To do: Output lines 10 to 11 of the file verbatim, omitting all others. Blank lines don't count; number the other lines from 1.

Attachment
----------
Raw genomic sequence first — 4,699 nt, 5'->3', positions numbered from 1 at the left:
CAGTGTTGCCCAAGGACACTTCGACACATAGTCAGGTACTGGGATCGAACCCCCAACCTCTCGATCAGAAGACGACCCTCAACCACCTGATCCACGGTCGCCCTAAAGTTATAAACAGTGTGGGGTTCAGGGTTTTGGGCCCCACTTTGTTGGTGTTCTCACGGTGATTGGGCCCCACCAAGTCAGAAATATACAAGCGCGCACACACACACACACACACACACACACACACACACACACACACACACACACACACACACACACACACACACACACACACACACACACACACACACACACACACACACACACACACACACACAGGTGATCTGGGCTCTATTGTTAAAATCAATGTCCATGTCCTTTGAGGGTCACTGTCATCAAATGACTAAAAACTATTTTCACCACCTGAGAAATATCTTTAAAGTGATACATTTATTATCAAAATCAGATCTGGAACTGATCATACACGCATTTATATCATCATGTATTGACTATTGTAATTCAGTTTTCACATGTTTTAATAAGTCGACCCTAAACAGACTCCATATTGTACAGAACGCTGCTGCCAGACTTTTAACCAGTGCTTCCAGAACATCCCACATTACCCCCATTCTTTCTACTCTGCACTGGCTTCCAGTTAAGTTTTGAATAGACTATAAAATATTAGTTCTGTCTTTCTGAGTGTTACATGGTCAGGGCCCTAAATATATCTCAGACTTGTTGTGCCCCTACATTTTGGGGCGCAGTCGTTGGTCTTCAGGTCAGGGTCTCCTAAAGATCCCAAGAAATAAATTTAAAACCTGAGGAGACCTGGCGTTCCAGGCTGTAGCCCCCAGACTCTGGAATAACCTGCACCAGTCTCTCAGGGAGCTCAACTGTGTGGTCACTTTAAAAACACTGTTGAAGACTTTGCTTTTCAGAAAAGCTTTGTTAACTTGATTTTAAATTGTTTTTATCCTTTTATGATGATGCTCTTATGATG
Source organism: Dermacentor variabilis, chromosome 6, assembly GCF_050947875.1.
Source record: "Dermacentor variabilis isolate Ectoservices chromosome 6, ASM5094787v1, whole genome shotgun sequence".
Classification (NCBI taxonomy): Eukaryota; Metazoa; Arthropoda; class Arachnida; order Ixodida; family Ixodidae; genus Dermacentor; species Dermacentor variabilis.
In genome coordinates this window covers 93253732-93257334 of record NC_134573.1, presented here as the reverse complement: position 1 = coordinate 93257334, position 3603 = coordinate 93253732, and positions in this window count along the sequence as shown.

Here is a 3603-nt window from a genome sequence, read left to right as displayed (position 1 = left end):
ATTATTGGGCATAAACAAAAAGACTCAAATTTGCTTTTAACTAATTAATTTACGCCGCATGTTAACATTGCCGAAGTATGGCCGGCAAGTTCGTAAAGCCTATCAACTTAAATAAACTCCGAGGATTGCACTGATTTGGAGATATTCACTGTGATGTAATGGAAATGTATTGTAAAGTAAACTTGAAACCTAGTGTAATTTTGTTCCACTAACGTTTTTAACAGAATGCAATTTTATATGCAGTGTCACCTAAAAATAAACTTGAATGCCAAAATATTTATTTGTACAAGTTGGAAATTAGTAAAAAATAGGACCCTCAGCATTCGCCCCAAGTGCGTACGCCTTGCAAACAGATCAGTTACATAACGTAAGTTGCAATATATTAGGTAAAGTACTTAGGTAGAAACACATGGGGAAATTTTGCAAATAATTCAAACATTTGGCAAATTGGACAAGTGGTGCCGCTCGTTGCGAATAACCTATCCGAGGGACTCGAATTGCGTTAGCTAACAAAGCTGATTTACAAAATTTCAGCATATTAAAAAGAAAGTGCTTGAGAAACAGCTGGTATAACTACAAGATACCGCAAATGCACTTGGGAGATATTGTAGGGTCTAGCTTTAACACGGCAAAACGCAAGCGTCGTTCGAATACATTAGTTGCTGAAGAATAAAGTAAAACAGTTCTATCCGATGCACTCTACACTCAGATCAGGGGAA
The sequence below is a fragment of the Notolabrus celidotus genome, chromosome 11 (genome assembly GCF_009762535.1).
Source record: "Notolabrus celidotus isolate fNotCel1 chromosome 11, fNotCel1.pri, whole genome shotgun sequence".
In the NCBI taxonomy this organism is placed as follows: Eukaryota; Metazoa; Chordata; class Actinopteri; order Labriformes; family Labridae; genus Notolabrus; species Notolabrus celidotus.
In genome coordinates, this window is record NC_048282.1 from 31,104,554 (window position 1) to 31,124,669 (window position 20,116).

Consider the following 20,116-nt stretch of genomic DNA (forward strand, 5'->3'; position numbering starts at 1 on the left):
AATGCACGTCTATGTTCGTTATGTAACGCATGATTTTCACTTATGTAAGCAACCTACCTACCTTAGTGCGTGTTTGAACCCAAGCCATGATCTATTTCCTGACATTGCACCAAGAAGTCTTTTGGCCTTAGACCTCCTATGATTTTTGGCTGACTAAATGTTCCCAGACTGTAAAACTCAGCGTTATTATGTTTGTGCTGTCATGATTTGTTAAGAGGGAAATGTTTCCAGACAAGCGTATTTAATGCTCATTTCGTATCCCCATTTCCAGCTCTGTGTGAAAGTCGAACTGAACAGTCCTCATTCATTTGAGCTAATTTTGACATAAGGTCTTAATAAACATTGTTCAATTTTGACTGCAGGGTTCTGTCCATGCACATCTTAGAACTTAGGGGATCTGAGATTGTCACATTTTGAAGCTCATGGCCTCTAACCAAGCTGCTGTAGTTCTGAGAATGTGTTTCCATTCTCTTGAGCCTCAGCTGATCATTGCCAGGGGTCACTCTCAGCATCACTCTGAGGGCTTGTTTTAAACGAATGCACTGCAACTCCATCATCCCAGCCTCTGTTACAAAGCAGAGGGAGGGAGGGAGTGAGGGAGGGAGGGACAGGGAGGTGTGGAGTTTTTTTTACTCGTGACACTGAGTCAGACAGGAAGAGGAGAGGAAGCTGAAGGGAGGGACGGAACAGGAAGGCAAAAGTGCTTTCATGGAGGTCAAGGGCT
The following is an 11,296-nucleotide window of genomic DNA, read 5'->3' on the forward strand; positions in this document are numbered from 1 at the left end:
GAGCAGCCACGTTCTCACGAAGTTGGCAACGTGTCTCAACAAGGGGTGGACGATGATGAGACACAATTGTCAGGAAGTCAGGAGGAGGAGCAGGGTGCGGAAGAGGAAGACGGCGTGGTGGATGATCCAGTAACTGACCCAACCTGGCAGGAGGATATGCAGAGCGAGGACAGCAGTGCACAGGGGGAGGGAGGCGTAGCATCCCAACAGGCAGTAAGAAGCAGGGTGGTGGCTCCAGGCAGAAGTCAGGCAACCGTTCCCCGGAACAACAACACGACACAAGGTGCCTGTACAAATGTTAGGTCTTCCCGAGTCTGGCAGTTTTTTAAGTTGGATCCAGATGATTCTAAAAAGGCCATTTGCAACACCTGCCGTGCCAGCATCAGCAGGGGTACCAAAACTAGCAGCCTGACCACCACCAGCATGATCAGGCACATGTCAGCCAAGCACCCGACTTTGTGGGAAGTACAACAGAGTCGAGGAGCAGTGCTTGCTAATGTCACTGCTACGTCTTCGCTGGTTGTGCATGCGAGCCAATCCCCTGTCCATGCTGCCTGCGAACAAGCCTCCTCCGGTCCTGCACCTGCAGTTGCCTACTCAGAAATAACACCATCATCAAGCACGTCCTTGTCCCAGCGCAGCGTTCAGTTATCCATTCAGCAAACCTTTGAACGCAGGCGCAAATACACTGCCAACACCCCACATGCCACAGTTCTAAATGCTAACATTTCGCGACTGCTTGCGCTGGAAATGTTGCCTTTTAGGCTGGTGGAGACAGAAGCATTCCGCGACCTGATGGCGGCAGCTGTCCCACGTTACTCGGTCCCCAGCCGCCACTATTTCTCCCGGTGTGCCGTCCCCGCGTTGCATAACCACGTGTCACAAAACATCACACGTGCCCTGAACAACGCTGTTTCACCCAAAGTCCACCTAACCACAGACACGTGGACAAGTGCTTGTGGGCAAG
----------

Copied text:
Source record: "Notolabrus celidotus isolate fNotCel1 chromosome 11, fNotCel1.pri, whole genome shotgun sequence".
In the NCBI taxonomy this organism is placed as follows: Eukaryota; Metazoa; Chordata; class Actinopteri; order Labriformes; family Labridae; genus Notolabrus; species Notolabrus celidotus.